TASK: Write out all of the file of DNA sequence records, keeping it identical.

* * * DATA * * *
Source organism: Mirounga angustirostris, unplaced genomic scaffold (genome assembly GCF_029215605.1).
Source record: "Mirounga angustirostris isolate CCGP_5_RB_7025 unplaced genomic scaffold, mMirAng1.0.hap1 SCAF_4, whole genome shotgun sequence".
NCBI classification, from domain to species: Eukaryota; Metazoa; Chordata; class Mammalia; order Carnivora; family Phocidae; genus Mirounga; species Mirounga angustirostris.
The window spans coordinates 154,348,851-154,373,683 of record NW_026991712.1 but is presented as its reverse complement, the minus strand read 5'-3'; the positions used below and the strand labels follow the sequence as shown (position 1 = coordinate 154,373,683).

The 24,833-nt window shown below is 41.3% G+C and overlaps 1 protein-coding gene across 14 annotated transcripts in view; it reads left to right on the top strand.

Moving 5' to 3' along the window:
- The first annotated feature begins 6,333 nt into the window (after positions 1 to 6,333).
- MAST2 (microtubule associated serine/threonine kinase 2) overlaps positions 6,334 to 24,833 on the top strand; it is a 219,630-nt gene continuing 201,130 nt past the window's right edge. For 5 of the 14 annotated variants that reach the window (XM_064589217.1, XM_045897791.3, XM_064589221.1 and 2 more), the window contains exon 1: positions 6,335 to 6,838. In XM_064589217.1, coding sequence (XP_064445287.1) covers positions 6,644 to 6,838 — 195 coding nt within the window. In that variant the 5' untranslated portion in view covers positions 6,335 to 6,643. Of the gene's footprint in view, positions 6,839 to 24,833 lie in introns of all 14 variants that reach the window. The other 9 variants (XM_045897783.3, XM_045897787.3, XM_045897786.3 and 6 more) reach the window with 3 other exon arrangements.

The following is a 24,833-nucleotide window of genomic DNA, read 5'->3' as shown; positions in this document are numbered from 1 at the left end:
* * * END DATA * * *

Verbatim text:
Source organism: Mirounga angustirostris, unplaced genomic scaffold (genome assembly GCF_029215605.1).
Source record: "Mirounga angustirostris isolate CCGP_5_RB_7025 unplaced genomic scaffold, mMirAng1.0.hap1 SCAF_4, whole genome shotgun sequence".
NCBI classification, from domain to species: Eukaryota; Metazoa; Chordata; class Mammalia; order Carnivora; family Phocidae; genus Mirounga; species Mirounga angustirostris.
The window spans coordinates 154,348,851-154,373,683 of record NW_026991712.1 but is presented as its reverse complement, the minus strand read 5'-3'; the positions used below and the strand labels follow the sequence as shown (position 1 = coordinate 154,373,683).

The 24,833-nt window shown below is 41.3% G+C and overlaps 1 protein-coding gene across 14 annotated transcripts in view; it reads left to right on the top strand.

Moving 5' to 3' along the window:
- The first annotated feature begins 6,333 nt into the window (after positions 1 to 6,333).
- MAST2 (microtubule associated serine/threonine kinase 2) overlaps positions 6,334 to 24,833 on the top strand; it is a 219,630-nt gene continuing 201,130 nt past the window's right edge. For 5 of the 14 annotated variants that reach the window (XM_064589217.1, XM_045897791.3, XM_064589221.1 and 2 more), the window contains exon 1: positions 6,335 to 6,838. In XM_064589217.1, coding sequence (XP_064445287.1) covers positions 6,644 to 6,838 — 195 coding nt within the window. In that variant the 5' untranslated portion in view covers positions 6,335 to 6,643. Of the gene's footprint in view, positions 6,839 to 24,833 lie in introns of all 14 variants that reach the window. The other 9 variants (XM_045897783.3, XM_045897787.3, XM_045897786.3 and 6 more) reach the window with 3 other exon arrangements.

The following is a 24,833-nucleotide window of genomic DNA, read 5'->3' as shown; positions in this document are numbered from 1 at the left end: